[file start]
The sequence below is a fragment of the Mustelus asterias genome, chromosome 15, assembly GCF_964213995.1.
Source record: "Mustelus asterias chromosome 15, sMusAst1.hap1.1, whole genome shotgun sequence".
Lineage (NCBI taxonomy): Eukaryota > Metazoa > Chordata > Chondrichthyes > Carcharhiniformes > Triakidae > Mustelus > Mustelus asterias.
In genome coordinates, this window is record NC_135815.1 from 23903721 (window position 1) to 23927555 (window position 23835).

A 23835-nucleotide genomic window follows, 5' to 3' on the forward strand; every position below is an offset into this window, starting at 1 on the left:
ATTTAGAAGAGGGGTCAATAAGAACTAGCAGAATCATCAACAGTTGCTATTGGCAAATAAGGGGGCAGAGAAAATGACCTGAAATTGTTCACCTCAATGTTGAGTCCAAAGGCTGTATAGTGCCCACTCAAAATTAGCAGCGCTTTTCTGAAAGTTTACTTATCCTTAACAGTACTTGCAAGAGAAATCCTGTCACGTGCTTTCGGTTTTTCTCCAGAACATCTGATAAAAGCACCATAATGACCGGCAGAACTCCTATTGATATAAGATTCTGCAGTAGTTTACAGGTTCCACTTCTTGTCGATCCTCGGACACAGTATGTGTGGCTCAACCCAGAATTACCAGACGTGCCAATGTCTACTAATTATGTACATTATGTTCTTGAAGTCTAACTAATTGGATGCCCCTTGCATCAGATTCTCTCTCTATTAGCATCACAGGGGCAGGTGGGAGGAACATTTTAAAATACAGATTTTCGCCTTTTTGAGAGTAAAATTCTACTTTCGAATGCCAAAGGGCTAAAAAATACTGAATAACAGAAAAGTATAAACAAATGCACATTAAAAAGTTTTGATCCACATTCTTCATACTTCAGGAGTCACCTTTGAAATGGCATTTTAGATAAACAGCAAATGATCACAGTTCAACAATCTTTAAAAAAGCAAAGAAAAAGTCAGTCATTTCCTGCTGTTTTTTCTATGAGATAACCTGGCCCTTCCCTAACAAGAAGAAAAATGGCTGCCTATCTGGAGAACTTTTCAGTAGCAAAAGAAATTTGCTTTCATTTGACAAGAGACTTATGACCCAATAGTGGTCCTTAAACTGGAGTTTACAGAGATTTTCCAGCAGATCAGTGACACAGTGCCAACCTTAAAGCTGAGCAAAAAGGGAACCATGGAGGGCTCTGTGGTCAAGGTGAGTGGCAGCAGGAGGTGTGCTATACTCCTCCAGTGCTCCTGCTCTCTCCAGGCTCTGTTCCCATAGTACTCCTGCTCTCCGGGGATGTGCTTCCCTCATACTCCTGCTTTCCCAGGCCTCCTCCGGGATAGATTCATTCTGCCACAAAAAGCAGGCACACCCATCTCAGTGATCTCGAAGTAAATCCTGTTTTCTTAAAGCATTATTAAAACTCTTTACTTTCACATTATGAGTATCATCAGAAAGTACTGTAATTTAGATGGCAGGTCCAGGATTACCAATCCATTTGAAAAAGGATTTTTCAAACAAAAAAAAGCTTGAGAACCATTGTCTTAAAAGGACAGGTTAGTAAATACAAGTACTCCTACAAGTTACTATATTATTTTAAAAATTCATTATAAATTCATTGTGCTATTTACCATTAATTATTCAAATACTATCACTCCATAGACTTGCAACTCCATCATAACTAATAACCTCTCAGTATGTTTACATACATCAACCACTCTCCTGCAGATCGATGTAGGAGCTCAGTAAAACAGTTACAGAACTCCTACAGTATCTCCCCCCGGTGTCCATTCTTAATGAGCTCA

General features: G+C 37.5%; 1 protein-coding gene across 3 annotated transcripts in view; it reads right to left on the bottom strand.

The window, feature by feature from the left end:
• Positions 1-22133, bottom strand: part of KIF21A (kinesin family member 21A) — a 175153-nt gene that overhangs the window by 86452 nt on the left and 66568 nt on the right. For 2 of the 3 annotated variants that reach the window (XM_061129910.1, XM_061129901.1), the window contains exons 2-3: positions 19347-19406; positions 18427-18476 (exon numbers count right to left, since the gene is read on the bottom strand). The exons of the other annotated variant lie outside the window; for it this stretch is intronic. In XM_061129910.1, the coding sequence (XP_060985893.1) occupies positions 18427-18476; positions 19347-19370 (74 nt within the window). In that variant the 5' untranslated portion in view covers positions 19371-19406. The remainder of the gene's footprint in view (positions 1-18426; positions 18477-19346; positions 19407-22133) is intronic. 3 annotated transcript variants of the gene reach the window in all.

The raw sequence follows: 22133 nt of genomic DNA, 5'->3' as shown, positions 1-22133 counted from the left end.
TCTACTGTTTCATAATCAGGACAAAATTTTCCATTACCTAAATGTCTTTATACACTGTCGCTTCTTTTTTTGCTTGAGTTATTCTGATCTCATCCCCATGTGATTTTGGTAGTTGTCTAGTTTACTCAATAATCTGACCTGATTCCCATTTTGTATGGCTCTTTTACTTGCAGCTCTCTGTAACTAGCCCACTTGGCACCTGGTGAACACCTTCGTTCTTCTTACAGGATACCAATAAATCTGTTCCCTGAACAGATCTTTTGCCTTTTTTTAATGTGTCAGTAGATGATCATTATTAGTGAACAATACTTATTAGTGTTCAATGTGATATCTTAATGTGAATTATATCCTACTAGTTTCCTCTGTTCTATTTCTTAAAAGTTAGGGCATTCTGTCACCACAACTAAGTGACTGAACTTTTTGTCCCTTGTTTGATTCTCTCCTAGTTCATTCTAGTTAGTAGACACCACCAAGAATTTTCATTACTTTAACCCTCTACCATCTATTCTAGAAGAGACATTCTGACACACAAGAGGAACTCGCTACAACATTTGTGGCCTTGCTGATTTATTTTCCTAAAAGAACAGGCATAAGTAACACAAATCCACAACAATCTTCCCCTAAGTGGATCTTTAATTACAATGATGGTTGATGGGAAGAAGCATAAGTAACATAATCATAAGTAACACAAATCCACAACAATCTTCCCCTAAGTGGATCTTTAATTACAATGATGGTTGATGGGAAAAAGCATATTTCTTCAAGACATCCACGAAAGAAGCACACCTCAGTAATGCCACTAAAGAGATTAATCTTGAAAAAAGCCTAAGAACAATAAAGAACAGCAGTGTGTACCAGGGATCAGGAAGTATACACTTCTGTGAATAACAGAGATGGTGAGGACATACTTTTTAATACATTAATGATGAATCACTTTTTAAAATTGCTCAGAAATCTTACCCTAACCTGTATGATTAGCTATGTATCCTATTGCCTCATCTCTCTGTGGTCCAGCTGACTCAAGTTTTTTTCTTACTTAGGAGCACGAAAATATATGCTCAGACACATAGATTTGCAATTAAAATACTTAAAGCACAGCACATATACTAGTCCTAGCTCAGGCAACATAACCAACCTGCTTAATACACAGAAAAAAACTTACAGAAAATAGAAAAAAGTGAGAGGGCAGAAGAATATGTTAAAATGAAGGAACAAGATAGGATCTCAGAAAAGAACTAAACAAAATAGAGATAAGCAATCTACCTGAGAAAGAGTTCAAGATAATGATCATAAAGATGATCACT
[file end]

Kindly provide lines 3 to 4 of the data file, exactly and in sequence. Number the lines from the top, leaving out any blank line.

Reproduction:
Lineage (NCBI taxonomy): Eukaryota > Metazoa > Chordata > Chondrichthyes > Carcharhiniformes > Triakidae > Mustelus > Mustelus asterias.
In genome coordinates, this window is record NC_135815.1 from 23903721 (window position 1) to 23927555 (window position 23835).